Those who remember the classic series fondly may disagree, but according to fifth Doctor Peter Davison, Rose Tyler is the first well-written Doctor Who companion role – and a lack of sexual tension in the Tardis may be to blame for previous failures.
“I don’t know why but [Doctor Who bosses] were so obsessive about there being no flirtation,” said Davison. “I wasn’t allowed to put my arm around female companions in case they thought there might be.
“I think it was part of the reason why they never quite mastered the whole companion idea."
“They were struggling for many years to find a better way of making the companions more rounded characters," said Davison. "And certainly, when it comes to the female companions, they never once thought that it was a good idea to put any kind of sexual tension, even in its most innocent form, between the Doctor and companion. I think it probably would have made it easier to write a better character.”
Billie Piper’s Rose Tyler, the first companion of the new Who era, shared a kiss with Christopher Eccleston’s ninth Doctor and his successor David Tennant. Karen Gillan’s Amy Pond did the same with 11th Doctor Matt Smith, who also got to smooch a version of Jenna Coleman’s Clara Oswald. And these days flirting in the vicinity of the Tardis is commonplace.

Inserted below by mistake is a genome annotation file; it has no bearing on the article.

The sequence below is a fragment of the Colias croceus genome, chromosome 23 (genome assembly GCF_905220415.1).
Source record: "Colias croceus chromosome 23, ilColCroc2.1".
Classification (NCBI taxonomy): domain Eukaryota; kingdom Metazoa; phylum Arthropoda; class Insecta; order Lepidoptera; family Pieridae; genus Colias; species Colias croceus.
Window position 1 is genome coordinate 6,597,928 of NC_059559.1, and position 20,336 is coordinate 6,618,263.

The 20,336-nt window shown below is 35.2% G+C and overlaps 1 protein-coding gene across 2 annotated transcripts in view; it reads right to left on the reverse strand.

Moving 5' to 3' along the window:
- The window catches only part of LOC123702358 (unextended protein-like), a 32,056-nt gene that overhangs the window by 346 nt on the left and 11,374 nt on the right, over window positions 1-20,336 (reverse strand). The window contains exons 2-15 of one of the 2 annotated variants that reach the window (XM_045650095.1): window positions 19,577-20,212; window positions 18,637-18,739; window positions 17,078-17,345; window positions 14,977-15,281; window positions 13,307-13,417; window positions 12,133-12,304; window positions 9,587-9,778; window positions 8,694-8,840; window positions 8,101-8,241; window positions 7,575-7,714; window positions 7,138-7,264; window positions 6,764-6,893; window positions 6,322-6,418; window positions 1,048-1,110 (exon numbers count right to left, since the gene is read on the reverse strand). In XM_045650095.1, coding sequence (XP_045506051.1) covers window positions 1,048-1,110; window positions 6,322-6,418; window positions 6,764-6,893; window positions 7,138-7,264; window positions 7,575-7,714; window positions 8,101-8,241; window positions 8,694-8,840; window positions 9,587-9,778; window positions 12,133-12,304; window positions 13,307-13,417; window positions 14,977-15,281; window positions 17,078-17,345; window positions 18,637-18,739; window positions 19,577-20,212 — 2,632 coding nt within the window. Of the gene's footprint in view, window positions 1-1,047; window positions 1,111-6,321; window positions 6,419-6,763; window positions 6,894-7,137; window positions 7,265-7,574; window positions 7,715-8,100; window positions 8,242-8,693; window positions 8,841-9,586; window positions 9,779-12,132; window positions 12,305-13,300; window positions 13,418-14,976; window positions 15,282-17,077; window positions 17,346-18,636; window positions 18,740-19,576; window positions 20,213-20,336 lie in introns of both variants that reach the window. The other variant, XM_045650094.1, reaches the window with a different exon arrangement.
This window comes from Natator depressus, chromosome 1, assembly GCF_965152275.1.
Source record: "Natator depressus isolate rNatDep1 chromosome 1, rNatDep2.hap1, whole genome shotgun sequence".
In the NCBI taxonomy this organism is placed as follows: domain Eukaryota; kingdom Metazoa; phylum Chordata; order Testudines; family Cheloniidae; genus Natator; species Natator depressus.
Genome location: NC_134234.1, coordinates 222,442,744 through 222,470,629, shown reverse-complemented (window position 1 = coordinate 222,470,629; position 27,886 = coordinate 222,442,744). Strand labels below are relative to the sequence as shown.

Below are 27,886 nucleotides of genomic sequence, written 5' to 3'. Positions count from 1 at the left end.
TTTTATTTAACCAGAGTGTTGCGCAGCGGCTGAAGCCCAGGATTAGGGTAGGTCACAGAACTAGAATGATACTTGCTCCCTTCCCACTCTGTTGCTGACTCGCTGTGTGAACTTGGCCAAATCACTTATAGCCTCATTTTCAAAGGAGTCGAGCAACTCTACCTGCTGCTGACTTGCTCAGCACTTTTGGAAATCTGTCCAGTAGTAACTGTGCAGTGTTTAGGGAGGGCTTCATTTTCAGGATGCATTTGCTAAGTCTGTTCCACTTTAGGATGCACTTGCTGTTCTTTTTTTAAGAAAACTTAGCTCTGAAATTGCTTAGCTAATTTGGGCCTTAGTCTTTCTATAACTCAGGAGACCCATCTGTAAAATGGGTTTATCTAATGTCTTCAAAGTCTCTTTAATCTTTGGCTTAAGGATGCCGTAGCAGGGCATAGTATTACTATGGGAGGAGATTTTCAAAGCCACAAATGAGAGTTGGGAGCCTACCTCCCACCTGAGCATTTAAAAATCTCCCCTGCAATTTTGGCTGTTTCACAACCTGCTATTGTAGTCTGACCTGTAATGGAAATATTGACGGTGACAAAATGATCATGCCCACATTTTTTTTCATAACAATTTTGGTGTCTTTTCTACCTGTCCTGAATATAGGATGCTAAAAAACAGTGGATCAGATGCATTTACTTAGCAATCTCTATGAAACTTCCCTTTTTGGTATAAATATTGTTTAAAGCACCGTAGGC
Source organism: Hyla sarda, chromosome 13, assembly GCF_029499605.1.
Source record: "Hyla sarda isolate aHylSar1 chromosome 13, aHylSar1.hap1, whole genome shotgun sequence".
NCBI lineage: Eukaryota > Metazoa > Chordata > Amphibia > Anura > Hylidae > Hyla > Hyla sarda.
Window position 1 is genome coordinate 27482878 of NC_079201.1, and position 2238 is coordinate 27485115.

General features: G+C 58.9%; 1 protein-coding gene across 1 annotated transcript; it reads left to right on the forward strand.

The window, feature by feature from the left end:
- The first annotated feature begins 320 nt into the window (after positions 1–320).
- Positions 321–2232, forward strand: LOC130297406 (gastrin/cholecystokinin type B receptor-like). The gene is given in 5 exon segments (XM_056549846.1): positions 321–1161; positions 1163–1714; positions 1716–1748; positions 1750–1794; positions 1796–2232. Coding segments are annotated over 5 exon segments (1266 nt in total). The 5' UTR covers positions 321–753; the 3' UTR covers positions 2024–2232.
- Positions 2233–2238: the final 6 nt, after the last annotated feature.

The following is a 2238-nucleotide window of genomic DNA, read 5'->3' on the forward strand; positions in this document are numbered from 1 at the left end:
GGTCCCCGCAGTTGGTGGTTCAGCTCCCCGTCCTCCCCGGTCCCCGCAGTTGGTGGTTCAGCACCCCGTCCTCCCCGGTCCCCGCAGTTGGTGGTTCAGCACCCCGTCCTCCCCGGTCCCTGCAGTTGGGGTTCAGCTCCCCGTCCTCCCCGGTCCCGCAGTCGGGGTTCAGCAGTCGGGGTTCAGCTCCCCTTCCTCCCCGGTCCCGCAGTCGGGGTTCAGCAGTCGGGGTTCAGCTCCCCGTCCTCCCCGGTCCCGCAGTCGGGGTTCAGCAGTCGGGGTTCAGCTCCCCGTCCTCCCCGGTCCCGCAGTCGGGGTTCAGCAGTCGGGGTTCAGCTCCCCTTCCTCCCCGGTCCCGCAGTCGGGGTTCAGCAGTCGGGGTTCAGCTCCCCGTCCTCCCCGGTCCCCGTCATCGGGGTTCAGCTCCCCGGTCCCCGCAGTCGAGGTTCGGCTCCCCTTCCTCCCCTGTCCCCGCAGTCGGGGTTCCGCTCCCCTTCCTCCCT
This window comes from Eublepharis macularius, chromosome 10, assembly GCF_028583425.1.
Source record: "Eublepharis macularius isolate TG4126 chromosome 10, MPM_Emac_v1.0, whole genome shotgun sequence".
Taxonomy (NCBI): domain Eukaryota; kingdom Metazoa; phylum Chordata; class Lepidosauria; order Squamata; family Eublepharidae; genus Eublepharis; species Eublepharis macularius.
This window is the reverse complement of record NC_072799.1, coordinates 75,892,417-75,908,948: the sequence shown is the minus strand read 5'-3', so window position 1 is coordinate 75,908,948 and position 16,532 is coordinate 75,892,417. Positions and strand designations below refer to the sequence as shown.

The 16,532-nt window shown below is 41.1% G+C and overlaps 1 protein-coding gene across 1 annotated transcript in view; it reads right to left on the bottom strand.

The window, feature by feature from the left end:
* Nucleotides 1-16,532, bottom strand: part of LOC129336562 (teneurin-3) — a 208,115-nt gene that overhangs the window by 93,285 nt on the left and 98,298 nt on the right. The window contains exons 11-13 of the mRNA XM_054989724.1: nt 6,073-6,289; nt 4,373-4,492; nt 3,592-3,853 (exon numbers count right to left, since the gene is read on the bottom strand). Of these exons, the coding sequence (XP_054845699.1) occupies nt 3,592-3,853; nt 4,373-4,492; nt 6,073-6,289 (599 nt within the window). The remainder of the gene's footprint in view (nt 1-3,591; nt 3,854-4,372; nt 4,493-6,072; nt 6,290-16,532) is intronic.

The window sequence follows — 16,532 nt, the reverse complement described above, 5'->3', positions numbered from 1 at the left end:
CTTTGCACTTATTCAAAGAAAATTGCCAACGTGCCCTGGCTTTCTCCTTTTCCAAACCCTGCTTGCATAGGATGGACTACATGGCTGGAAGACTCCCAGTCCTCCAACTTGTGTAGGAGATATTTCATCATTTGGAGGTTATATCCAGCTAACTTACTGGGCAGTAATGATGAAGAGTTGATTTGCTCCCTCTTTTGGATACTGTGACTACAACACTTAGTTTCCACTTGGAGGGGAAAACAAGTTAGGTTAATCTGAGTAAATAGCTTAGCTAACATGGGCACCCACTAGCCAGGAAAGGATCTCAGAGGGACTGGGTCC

But far from frowning on these rather 21st-century developments, Davison thinks they have helped create more believable characters.
“I think the idea that there’s a kind of frisson in the Tardis is fine and works actually rather well,” said Davison. “I’m rather envious at the number of times that the Doctor gets to kiss girls now.
“They struggled for many years to write a good companion’s part and didn’t really ever manage it. In fact, I don’t think they’ve ever managed to do it until Rose, when the series came back, and that was really just writing a damn good part.”
Peter Davison played the fifth Doctor between 1981 and 1984, alongside companions including Sarah Sutton's Nyssa and Janet Fielding's Tegan.